A lot or a little?
The parents' guide to what's in this book.
What parents need to know
Parents need to know that Spaced Out is a smart, enjoyable mystery by Stuart Gibbs (the FunJungle series), though it doesn't do much to move along the Moon Base Alpha series and can easily be enjoyed as a stand-alone story. Like the first book, this one delivers a high-stakes mystery to be solved -- this time, it's a race to find and hopefully save the lunar outpost's missing commander. A rich family that paid to live on the moon is cartoonishly evil, greedily stealing valuable resources, threatening others, and even encouraging their son to beat up other children. Adults are generally concerned for the welfare of others and and attentive to children, but they too become physically aggressive when angry. The scientists and families living on the moon are extremely bright, but their emotional and interpersonal skills generally aren't as strong. It's a pointedly diverse cast of characters, though one off note is a portrayal of a "purely Caucasian" family as unattractive.
- Parents say
- Kids say
What's the story?
Moon Base Alpha is a lousy place for hide-and-seek, so it's particularly baffling when the space colony's commander disappears. Twelve-year-old Dashiell was the last person to see her alive, and he begins piecing together clues to try to figure out where she might have gone and why. He joins the scientists and other children living at the base in a desperate search within the base and on the dangerous lunar surface in hopes of finding the commander alive. Meanwhile, Dash has to cope with a family of vicious bullies and unsettling conversations with his curious friend Zan, who's hinting that the entire human race might be in serious trouble.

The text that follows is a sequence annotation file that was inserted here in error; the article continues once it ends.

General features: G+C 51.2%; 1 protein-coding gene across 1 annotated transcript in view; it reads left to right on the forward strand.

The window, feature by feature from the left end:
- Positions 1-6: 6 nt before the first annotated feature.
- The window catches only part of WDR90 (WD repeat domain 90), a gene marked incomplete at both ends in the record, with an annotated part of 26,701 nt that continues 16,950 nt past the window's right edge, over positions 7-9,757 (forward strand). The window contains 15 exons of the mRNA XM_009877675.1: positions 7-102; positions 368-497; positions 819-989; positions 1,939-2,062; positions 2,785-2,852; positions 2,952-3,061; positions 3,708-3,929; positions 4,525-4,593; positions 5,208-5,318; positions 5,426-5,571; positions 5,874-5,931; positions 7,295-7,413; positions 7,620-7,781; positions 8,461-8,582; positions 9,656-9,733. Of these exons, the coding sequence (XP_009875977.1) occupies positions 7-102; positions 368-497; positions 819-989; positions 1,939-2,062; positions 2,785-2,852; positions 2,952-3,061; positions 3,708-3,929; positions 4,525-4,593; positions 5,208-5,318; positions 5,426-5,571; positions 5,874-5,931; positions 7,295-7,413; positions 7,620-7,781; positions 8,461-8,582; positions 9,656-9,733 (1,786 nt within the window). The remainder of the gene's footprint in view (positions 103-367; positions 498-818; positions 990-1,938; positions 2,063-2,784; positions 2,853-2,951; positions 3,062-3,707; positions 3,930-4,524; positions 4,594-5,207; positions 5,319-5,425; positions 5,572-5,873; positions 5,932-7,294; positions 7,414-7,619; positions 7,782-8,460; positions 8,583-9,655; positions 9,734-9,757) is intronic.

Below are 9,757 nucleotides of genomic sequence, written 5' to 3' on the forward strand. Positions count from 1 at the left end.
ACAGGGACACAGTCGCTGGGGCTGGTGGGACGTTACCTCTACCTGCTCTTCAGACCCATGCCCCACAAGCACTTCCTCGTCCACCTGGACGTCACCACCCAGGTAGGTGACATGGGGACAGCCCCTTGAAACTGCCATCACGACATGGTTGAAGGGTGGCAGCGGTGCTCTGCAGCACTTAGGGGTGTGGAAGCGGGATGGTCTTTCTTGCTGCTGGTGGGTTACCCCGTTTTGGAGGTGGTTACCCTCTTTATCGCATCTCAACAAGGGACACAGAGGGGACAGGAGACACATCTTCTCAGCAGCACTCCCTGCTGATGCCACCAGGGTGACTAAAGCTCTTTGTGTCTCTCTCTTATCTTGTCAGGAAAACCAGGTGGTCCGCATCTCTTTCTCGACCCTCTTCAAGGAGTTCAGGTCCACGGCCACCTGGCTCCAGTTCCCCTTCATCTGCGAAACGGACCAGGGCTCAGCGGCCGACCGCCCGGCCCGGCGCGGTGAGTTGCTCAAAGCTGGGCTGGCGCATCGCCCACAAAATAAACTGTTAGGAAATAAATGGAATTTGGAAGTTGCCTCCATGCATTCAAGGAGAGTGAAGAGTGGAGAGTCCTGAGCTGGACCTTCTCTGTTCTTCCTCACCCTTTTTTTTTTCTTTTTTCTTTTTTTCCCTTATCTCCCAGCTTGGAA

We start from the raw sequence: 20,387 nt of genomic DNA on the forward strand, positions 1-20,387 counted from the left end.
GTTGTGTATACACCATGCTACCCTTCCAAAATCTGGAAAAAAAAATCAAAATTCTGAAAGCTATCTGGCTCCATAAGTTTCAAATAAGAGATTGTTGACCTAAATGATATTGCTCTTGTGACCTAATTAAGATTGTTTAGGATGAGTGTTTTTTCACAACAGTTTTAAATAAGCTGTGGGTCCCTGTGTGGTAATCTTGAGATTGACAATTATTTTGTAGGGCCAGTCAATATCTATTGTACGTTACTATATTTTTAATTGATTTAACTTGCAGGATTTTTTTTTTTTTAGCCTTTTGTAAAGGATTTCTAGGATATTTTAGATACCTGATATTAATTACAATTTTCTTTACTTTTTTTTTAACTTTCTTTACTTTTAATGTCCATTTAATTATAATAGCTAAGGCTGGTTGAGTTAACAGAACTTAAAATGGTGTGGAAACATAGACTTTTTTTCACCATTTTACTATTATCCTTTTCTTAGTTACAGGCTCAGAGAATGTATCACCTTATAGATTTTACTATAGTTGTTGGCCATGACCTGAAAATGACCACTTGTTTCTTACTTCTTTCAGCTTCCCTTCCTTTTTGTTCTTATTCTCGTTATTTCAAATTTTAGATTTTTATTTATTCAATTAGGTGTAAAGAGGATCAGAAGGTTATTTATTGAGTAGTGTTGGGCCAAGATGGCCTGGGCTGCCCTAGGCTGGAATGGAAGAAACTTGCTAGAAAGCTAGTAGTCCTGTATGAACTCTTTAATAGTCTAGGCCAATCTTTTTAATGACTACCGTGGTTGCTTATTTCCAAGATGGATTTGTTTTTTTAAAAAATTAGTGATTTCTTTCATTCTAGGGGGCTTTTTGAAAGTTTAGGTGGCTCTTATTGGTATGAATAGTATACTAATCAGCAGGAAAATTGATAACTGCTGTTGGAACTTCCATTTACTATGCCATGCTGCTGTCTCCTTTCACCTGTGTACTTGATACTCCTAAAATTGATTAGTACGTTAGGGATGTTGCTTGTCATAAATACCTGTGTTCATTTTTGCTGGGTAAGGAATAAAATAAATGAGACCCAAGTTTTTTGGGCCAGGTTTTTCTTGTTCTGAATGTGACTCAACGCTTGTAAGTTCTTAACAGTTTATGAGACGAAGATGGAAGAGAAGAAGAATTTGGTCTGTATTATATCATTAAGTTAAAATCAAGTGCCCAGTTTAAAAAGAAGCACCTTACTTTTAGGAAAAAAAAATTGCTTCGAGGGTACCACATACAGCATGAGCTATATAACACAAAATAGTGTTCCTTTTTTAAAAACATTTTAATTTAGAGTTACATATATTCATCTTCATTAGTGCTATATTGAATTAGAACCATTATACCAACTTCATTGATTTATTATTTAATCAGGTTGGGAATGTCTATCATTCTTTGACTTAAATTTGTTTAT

Is it any good?
Smart science and engaging characters -- both kid and adult -- make this an enjoyable stand-alone mystery, though it's a weak bridge to the next installment in the series. SPACED OUT suffers from middle-book syndrome: It echoes the themes and issues of Book 1 but does little to advance the overall story arc. Dash's telepathic friend Zan pops up sporadically with vague hints of looming danger, but the device feels disjointed right through to the tacked-on cliffhanger ending. The plot line involving the campily snobby Sjoberg family is a limp red herring that detracts from an otherwise solid story.
Author Stuart Gibbs uses the mystery of the missing commander to show how people can be both wonderful and disappointing. His key characters are brilliant and often brave, but they have a hard time getting along, coping with domestic stress, dealing with prickly people, and abiding by rules. They second-guess themselves and make dumb decisions -- and they accept the consequences of their actions. Newcomers to the series will have no trouble jumping in at this point. The next book promises some high-stakes drama involving climate change that's sure to resonate with kids.
Talk to your kids about ...
Families can talk about how series are developed. Do you prefer series where each book can stand alone, or do you prefer those that only work well when read in their entirety?
How does the drama within the lunar base compare with that on reality TV shows you've seen?
Even the adults in this story have a hard time dealing with bullies. Do you ever notice grown-up bullies?
- Author: Stuart Gibbs
- Genre: Mystery
- Topics: STEM, Adventures, Brothers and Sisters, Great Boy Role Models, Science and Nature, Space and Aliens
- Book type: Fiction
- Publisher: Simon & Schuster Books for Young Readers
- Publication date: April 5, 2016
- Publisher's recommended age(s): 8 - 12
- Number of pages: 352
- Available on: Nook, Audiobook (unabridged), Hardback, iBooks, Kindle
- Last updated: June 19, 2019
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